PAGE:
I’m not the first person to say it and I won’t be the last: size isn’t everything. Bigger isn’t automatically better, and sometimes good things come in small packages. Insert your own ‘small is beautiful’ cliche here.
As far as true wireless in-ear headphones go, ‘small’ is the Holy Grail. Until now, there has seemed to be a direct correlation between size and performance - that’s to say, the best-sounding true wireless in-ear have been relatively bulky and the smallest haven’t performed too well.
Cambridge Audio has always been an intrepid company, and with Melomania 1 it’s trying to wring full-size performance from some true wireless in-ears that aren’t much bigger than plenty of wired alternatives. And it’s trying to do so while giving Melomania 1 epic battery life.
Can it be done? Can something this small really sound mighty?
Design and build: The Beautiful Ones
I don’t wish to labour the point, but at 27mm x 15mm the Melomania 1 earbuds really are very small indeed. They weigh just 4.6g each, an equally negligible number.
It’s difficult to give something this diminutive any kind of meaningful design flourish - Melomania 1 is about as function-led a product as you’ll come across. Nevertheless Cambridge Audio has put a shiny silver ring at the business end of the earbuds’ body, just ahead of the driver housing. It’s a small gesture but it serves to break up the matte black or matte stone-grey finish.
For something so small and light, the earbuds feel remarkably sturdy - and that impression extends as far as the charging/carry case too. At 59mm x 50mm x 22mm the case is easy to slip into a pocket or bag, and its magnetic fastening feels robust enough.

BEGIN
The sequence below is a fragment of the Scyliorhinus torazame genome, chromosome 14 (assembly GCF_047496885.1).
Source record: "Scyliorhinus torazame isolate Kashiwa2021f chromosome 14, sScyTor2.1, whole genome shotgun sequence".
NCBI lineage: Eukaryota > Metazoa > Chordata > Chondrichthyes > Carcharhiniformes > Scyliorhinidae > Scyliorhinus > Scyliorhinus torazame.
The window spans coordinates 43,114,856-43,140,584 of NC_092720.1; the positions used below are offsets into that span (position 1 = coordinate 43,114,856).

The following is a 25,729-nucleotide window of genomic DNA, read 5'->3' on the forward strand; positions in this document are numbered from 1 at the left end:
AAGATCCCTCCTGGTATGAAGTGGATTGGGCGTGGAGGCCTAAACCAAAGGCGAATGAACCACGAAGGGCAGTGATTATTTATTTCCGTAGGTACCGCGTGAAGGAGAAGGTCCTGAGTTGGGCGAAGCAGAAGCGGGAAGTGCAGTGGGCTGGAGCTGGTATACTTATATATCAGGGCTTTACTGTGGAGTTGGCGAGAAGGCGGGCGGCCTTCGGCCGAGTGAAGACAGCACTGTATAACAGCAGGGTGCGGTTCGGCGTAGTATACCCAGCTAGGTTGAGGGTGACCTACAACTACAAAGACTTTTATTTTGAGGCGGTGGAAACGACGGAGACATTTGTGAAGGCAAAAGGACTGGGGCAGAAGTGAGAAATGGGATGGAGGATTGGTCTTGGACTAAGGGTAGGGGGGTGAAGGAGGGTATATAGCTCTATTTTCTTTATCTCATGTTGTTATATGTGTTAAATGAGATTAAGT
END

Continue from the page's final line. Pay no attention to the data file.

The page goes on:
Features: Joy in repetition
The earbuds are supplied with a choice of four different pairs of tips: one memory foam, and three silicone of different sizes. As with all in-ear headphones, the sound of the Melomania 1s is entirely dependent on how well they fit, so it’s worth experimenting until they’re snugly secure.
At the other end of each earbud there’s a narrow circular light running around the outside of the housing. This indicates the status of the earbuds - charging, fully charged, pairing and so on. Inside that circle, each earbud has a button which facilitates play/pause, volume up/down, next track/previous track, accept/reject a call and summon voice assistant. That’s why each Melomania 1 earbud is designated ‘left’ or ‘right’: some functions are specific to one or the other earbud. Volume is increased using the right earbud, and decreased using the left, for example.
Battery life is quoted at nine hours (continuous playback at 70% volume), which is impressive, and the charging case is good for another four complete charges - which could be as much as 36 hours. Certainly a total playback time of 45 hours without having recourse to further charging is well above average - and Cambridge Audio thoughtfully includes a short microUSB cable in the packaging for when the inevitable does finally happen.
From flat, the Melomania 1s can be at 20% power in 15 minutes, and fully charged in 90. Inside each earbud Cambridge has fitted a 5.8mm graphene-reinforced driver (for its strength, flexibility and durability), and is claiming a frequency response of 20Hz - 20kHz - which should cover even the sharpest-eared listener. The wireless connection is made using aptX Bluetooth 5.0 (which is good news for both sound quality and battery life) and is good for a range of getting on for 30 metres.